WHEN TO WATER
Best time to give your tree’s roots a good soaking is:
- every week to ten days
- early morning
AMOUNT TO WATER
Use approximately 10 gallons of water per inch of trunk diameter for each watering.
Using a hose with medium pressure, you will typically generate about 2 gallons a minute, so for a tree with a 4 inch diameter trunk, water for about 20 minutes to provide 40 gallons each week.
BEST TECHNIQUE TO WATER TREES
- Deeply soak the area in the tree’s dripline (the area under the tree canopy)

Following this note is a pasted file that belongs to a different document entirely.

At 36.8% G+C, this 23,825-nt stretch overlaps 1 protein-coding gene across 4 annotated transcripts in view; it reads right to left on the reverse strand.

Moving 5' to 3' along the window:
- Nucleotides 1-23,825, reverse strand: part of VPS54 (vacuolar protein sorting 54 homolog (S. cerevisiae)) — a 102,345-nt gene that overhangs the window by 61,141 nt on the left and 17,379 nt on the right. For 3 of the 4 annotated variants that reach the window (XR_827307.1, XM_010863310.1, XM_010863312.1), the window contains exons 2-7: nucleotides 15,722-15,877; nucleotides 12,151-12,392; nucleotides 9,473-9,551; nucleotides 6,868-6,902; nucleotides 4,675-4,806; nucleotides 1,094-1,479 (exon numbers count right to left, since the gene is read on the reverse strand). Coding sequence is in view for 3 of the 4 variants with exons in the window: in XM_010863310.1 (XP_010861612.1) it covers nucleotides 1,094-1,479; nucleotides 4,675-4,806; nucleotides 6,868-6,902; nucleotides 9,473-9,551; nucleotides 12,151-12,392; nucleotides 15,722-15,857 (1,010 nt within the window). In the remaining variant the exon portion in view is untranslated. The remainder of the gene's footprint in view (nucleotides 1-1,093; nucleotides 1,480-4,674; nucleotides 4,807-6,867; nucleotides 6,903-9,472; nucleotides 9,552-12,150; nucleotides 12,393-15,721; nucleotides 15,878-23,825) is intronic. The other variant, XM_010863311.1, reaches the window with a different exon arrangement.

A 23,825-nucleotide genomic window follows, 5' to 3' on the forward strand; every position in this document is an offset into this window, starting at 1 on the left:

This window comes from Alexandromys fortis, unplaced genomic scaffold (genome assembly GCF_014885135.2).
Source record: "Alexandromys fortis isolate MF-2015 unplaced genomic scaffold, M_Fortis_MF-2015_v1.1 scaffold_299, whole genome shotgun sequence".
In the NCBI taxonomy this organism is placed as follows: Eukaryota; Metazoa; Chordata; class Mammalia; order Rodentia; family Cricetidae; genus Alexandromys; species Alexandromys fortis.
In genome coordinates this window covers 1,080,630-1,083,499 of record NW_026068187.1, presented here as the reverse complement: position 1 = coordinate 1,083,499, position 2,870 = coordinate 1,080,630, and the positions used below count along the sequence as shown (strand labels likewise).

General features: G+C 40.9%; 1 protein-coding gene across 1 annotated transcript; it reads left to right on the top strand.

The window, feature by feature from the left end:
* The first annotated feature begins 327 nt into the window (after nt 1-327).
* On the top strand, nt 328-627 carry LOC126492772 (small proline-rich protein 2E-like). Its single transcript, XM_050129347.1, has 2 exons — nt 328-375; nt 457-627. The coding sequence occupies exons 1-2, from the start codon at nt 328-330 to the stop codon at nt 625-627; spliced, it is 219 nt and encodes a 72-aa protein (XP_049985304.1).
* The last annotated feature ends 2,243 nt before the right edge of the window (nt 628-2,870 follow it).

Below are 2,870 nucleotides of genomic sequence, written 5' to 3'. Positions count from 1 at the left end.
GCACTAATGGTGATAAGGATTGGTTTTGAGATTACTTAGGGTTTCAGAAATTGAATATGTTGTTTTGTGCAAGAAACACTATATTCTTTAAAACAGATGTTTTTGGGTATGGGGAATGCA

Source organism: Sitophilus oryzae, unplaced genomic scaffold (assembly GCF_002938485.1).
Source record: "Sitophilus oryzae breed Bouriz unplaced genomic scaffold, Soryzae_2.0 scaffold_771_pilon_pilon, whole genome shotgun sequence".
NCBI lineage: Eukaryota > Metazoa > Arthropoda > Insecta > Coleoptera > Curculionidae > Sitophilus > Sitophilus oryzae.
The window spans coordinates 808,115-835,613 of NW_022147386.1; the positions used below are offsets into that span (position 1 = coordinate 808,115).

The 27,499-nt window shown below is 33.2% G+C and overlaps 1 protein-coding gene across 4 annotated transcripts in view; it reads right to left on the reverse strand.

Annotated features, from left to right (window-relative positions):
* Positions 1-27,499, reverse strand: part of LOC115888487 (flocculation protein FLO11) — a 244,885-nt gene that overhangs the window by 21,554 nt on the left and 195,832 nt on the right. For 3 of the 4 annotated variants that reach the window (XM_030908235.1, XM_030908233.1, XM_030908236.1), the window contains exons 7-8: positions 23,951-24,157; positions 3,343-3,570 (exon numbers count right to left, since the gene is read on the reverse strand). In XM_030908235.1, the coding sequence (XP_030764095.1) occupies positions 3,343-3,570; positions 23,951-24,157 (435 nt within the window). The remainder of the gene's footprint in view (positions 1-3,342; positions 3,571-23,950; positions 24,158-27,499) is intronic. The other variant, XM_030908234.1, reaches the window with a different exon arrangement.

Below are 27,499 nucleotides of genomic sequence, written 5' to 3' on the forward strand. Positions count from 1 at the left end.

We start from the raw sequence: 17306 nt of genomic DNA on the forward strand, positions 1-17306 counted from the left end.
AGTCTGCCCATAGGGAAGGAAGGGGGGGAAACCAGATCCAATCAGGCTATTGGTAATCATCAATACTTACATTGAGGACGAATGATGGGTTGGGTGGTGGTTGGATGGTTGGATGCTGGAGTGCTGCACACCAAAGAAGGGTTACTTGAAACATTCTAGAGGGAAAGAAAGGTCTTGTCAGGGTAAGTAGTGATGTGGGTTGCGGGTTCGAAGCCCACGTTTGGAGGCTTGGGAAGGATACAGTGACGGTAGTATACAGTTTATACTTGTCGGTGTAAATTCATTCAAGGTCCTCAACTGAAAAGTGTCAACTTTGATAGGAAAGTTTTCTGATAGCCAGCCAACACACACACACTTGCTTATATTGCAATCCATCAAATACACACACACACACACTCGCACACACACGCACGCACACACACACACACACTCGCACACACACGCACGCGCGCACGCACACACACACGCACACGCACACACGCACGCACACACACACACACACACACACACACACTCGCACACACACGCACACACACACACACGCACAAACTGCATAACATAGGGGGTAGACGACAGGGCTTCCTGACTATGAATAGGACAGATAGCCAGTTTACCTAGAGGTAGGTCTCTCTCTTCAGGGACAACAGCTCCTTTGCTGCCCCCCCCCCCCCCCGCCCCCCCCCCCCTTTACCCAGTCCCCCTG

- Water at a slow enough rate that the water soaks in and doesn’t run off
INSIDER TIP: Use several buckets with 1/4 inch holes drilled in the bottom—space them around the tree’s dripline, fill them with water, and let the water soak in slowly. A long soaker hose can also be spiraled around the dripline.
TIPS FOR WATERING IN HARSH CONDITIONS
HARD FREEZE WARNING: To keep your tree roots from freezing, water before a hard freeze (20 degrees F or below).
DURING DROUGHT CONDITIONS: Adequately water small (1-7 inches in trunk diameter) and medium trees (8-15 inches in trunk diameter). Trees planted in the past three years, trees that have recently gone through stress, or trees that have limited root space (in planters next to sidewalks) will need regular watering even in non-drought conditions. Healthy larger trees should withstand a drought, although they may show signs of stress.